Blakely: Here's what Gordon Hayward's injury means to the Celtics

Blakely: Here's what Gordon Hayward's injury means to the Celtics

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The season could not have gotten off to a better start for Gordon Hayward. 

He was scoring at a clip we hadn’t seen since his days in Utah. 

His playmaking and rebounding were on a noticeable upswing as well. 

And the team was winning; winning at a level we had not seen under seventh-year coach Brad Stevens.

And just like that, all of the upbeat, optimistic progress Hayward has made was taken away following a broken left hand injury suffered in the first half of Boston’s game against San Antonio on Saturday. 

His injury is without question a setback for the Celtics who came into Saturday’s game with a 6-1 record and sitting atop the Eastern Conference standings. 

Because of his impact on several fronts, Hayward’s injury - likely to keep him out a few weeks - doesn’t hurt the Celtics any more in one statistical category than another. 

But it does deal a blow to the balanced, elite-level play on several fronts that Hayward has been bringing to the table this season, a season in which he has looked to be a better player than he was when the Celtics signed him in 2017. 

A key to Boston’s fast start is the above-average contributions they have gotten from a number of players. 

But of the players on the Celtics roster, Hayward has easily been the biggest surprise of them all. 

The fact that he’s contributing in so many categories isn’t all that surprising. 

But he has been able to do it while still meshing well with teammates Jayson Tatum and Kemba Walker who were both expected to shoulder a considerably larger amount of the load than Hayward. 

Hayward is by all accounts Boston’s No. 3 option behind Walker and Tatum. 

And yet he’s delivering face-of-the-franchise production when you look at his scoring (20.3 points per game) in addition to delivering 7.9 rebounds and 4.6 assists while connecting on 56.4 percent of his shots from the field and 44.4 percent of his 3-point attempts. 

Replacing that kind of production won’t be easy, particularly when it comes within the flow of the offense and not necessarily from a ton of plays being called for him. 

His absence will put a greater burden of producing on the shoulders of Walker and Tatum, in addition to increasing the need for Marcus Smart to step up and impact the game more along the lines of a two-way player rather than a defensive stopper who gets a few points here and there. 

But as we’ve seen already this season, the Celtics are a team whose strength lies more in their collective sum than any individual parts. 

That will be put to the test for however long they will be without Hayward, providing yet another challenge for a Celtics team that thus far this season, has shown the ability to meet time and time again. 

MORE BLAKELY: Is Hayward as good as he's ever been?>>>

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Will any other Celtics join Kemba Walker at All-Star weekend?

Will any other Celtics join Kemba Walker at All-Star weekend?

Kemba Walker’s spot in this year’s All-Star game never seemed in doubt, but after he was formally named a starting guard out of the Eastern Conference on Thursday night, the lingering question becomes will Walker have any Celtics company in Chicago?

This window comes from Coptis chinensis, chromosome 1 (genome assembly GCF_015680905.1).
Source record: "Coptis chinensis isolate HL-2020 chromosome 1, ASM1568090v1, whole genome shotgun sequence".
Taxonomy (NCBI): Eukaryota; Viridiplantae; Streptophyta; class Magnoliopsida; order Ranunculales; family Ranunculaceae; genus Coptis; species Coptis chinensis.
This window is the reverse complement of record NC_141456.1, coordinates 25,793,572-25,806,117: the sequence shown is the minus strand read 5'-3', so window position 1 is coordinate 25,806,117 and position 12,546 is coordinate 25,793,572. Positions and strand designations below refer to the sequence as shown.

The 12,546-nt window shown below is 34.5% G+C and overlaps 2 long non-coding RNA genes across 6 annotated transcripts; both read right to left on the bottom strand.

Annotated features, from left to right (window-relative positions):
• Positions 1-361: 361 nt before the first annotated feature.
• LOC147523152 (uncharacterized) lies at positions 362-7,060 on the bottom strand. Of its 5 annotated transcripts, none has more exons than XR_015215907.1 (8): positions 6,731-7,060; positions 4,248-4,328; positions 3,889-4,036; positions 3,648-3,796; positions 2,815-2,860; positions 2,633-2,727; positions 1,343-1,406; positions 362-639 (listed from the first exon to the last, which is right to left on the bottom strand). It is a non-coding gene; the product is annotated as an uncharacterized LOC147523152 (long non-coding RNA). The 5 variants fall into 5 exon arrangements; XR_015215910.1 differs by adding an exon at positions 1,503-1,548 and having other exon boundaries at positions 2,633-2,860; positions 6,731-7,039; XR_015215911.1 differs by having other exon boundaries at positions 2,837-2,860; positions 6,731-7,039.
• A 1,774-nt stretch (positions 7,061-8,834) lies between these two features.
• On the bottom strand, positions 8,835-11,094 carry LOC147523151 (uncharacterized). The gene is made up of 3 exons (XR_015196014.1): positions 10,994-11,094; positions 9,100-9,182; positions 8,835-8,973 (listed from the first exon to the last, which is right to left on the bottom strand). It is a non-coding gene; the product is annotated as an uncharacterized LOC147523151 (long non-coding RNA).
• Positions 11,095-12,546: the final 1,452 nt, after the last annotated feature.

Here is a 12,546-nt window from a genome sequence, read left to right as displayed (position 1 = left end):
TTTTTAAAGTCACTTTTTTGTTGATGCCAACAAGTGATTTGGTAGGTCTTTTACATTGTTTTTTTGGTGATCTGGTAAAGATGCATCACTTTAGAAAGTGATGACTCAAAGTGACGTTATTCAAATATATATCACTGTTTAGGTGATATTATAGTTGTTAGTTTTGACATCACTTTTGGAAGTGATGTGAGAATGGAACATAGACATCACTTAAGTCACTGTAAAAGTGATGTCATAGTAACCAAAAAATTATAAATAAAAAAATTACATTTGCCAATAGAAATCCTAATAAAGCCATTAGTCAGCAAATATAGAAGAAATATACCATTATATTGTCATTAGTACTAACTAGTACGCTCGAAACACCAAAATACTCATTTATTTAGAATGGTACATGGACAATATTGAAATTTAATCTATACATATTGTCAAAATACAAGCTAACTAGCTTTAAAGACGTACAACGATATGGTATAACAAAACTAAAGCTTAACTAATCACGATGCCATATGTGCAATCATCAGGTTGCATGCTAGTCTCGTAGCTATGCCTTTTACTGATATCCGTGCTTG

Walker is the biggest reason for Boston’s 29-14 record midway through the 2019-20 season but he’s routinely praised young teammates Jayson Tatum and Jaylen Brown for their role in the Celtics’ success. Asked if he desired a sidekick in Chicago, Walker made the case that both of Boston’s young players should be with him.

"They’ve been playing super well. They’ve improved so much over the course of their young careers,” said Walker. "They both definitely deserve the opportunity to take part in that game.”

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The 15 Eastern Conference coaches will vote this weekend for seven reserves to join Walker, Trae Young, Pascal Siakam, Giannis Antetokounmpo, and Joel Embiid as the East player pool in this year’s event. Coaches cannot vote for their own players in reserve balloting, which might open a window for both Tatum and Brown to earn higher totals.

Still, the talent pool is pretty deep, especially given the logjam of teams atop the conference. Boston’s young wing tandem will be trying to muscle spots away fro the likes of Milwaukee’s Khris Middleton, Miami’s Jimmy Butler and Bam Adebayo, Toronto’s Kyle Lowry, Indiana’s Malcolm Brogdon and Domantas Sabonis, Philadelphia’s Ben Simmons and Tobias Harris, and Washington’s Bradley Beal.

That’s at least 11 players in consideration for seven spots. Even if, say, Indiana coach Nate McMillan can’t vote for either of his two in-house candidates, he’s still got no shortage of options. The fear for Boston is that their wing duo ends up splitting votes, opening the door for a team with only one surefire candidate.

Reserves will be announced next Thursday night. Celtics coach Brad Stevens recently offered a glimpse into how he tackles the reserve voting process.

"I start with a couple things from a statistical standpoint, obviously, but then look at how their teams are playing, if they’ve won or not,” said Stevens. "And then the tiebreaker for me is often my fear factor when we’re getting ready to play against them.

"But most of the time it’s like 10 or 12 people for those seven spots. That doesn’t even include me getting to vote for [his own players] — I don’t get to vote for ours. So good players don’t make it every year. And that’s just part of it.”

It’s hard to make a case for Boston to have three representatives, regardless of how good that trio has been this season. Walker, Tatum, and Brown are all still averaging 20+ points per game this season and each has had prolonged stretches of All-Star-caliber play.